Electricity is often considered a mysterious force; like gravity, you can’t see it, but you can indeed observe its effects on physical objects such as lightning or experience it by rubbing your shoes across a wool carpet on a dry day and then touching a doorknob.
The shock you feel is the electricity discharged to the doorknob.
Without electricity, none of us would be here. So, what is electricity? It is the movement of electrons.
Everything in our universe, including all of us, is made of atoms. Hydrogen, the most abundant substance in the universe, is composed of a single proton and a single electron, which means it’s doesn’t conduct electricity very well in its gas phase (room temperature). On the other hand, metals like copper (Cu), silver (Ag) and gold (Ag) have an abundance of protons, neutrons and, most importantly, plenty of electrons in the outer shells (valence orbits) that can be easily pushed from one atom to another to produce electricity.
We measure electricity by voltage (the amount of potential or pressure) and current (the number of electrons that flow). Using the water-hose analogy, voltage is how hard the water is being pushed through the hose, while current is the amount of water that passes through the hose.
Another electrical term most of us may have heard of, but may not have a clear understanding of, is the unit of power called a watt; for electric power calculation, we multiply voltage and current to get watts. For a direct current circuit, a 12-volt light bulb that draws 2 amps of current would consume 24 watts of power.
For me, watts represent the work that electricity can do.
Electricity can be found everywhere. Electricity is required for our nervous system to send signals throughout our body to and from our brain. The average neuron cell contains a resting voltage of approximately 0.07 volts, which allows our synapses to fire.
Most integrated circuit chips, found in electronic devices, like personal computers or cameras, are designed to operate at 3.3 or 5.0 volts. The majority of our vehicles have 12-volt systems.
Most of our home’s electrical outlets are 120 volts, but some of our homes have 240-volt outlets in our garage for electric-car chargers. The electrical distribution lines on the power poles in our neighborhoods are mostly 12,000 volts. The voltage is stepped down by transformers on the power poles before entering our homes.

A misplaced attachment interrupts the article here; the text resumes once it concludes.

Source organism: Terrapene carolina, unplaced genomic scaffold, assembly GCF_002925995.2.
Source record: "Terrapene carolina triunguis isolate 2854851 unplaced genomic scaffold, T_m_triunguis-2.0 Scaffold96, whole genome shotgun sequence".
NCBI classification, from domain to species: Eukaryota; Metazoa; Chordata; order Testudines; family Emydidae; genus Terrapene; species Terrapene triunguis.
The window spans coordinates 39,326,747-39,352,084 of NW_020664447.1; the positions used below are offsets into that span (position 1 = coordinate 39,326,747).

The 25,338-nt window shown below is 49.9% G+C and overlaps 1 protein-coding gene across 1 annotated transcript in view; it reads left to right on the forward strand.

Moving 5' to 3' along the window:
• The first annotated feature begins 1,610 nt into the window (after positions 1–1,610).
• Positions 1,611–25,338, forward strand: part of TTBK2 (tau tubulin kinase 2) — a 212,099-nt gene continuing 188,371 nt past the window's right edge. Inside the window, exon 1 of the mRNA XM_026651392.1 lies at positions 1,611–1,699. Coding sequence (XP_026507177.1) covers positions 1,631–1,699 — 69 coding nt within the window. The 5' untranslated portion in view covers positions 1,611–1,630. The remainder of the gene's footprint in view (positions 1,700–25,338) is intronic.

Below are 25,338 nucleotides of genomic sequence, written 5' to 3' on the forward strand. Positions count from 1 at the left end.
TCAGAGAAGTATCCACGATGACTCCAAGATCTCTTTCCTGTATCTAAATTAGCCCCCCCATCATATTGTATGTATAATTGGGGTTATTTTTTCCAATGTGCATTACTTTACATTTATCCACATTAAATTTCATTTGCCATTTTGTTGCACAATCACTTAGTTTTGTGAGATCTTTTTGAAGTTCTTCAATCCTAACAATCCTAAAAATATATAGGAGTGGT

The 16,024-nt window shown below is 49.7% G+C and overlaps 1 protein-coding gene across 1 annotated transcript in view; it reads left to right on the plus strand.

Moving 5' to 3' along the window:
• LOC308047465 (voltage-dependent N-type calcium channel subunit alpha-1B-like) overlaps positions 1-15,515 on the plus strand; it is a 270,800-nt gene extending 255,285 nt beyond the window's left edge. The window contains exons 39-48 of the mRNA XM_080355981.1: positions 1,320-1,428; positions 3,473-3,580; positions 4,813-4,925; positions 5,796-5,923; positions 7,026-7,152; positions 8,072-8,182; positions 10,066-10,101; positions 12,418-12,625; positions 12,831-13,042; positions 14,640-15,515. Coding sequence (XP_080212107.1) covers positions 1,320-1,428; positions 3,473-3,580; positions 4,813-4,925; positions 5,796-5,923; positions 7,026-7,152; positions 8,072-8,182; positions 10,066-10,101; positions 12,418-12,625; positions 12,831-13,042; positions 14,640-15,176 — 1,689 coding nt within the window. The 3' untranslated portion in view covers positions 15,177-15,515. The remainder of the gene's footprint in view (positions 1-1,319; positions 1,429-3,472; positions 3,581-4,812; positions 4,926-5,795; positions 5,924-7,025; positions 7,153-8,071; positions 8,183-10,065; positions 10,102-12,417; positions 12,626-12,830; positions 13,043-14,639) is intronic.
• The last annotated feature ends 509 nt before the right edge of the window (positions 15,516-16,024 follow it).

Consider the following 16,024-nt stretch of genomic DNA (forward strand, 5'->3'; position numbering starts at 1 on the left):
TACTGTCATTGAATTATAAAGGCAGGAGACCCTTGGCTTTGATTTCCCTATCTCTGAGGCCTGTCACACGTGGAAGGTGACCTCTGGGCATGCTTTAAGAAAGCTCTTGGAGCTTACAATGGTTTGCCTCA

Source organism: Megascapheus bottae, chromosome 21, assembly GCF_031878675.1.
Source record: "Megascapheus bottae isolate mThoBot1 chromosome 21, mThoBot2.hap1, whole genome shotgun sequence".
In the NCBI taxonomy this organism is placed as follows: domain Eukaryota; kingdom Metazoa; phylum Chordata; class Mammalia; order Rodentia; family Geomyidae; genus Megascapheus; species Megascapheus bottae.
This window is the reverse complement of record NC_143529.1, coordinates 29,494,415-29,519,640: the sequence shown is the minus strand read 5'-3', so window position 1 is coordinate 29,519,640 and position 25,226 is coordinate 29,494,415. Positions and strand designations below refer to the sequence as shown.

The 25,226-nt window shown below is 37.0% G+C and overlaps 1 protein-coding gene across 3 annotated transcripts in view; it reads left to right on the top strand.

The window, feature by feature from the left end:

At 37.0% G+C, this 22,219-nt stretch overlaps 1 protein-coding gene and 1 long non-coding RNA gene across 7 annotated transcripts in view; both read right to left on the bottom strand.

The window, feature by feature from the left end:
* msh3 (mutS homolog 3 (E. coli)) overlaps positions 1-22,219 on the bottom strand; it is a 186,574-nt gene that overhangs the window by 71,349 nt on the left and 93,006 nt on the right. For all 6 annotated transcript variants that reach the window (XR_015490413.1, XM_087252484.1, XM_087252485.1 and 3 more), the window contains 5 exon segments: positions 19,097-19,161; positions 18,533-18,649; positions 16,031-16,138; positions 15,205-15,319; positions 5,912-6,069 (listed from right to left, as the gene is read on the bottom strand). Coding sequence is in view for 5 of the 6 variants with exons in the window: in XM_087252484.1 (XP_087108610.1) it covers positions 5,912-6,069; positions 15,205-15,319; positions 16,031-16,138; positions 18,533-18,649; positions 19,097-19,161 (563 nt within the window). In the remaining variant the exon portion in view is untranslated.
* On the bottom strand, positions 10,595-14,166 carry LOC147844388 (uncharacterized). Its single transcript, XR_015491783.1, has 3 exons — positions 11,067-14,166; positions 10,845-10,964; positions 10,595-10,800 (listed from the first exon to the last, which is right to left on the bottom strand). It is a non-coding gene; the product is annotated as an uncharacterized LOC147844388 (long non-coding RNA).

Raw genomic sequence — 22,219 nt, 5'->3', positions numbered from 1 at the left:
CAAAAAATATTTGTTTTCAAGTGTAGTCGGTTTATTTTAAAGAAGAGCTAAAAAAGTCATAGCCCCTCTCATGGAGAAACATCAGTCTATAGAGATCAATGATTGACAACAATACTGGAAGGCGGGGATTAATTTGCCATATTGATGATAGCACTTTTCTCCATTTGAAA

Each generator at Diablo Canyon Power Plant (Unit One and Unit Two) produce 25,000 volts at 46,000 amps of current for approximately 1,150,000,000 watts of power. To be very technical, since each generator has three phases of alternating current, each phase is about 26,500 amps multiplied by the square root of three to get watts.
A lightning discharge is incredibly powerful — up to 30 million volts at 100,000 amps (current) — but only for a short duration. Just one bolt is more than six times hotter than the surface of the sun. The sudden and rapid increase in heat causes the air around the lightning bolt to rapidly expand, then collapse, creating the shock waves we call thunder.
Ben Franklin, whom I considered to be our country's first meteorologist, discovered that lightning was electricity while flying a kite during a thunderstorm. He also invented a device called the lightning rod to channel lightning safely to the ground and away from a building’s structure.
On April 21, a two Santa Barbara County sheriff's deputies were trapped by power lines near Lompoc when a driver they were in pursuit of hit a power pole. They did the right thing by remaining in their vehicle until PG&E crews could de-energize the distribution lines.
If your vehicle comes in contact with a downed power line, follow these safety rules:
• Stay inside your car. The ground around you may be energized.
• Sound the horn, roll down your window and call for help.
• Warn others to stay away. Anyone who touches the equipment or ground around your car can be injured.
• Use your mobile phone to call 911.
• Wait until the fire department, police or PG&E workers tell you it’s safe to get out of your car before exiting the vehicle.
If your car is in contact with a fallen power line and a fire starts, follow these guidelines when exiting your vehicle:
• Remove loose items of clothing.
• Keep your hands at your sides and jump clear of the vehicle, so you are not touching the car when your feet hit the ground.
• Keep both feet close together and shuffle away from the vehicle without picking up your feet.
John Lindsey’s column is special to The Tribune. He is PG&E’s Diablo Canyon marine meteorologist and a media relations representative. Email him at email@example.com or follow him on Twitter: @PGE_John.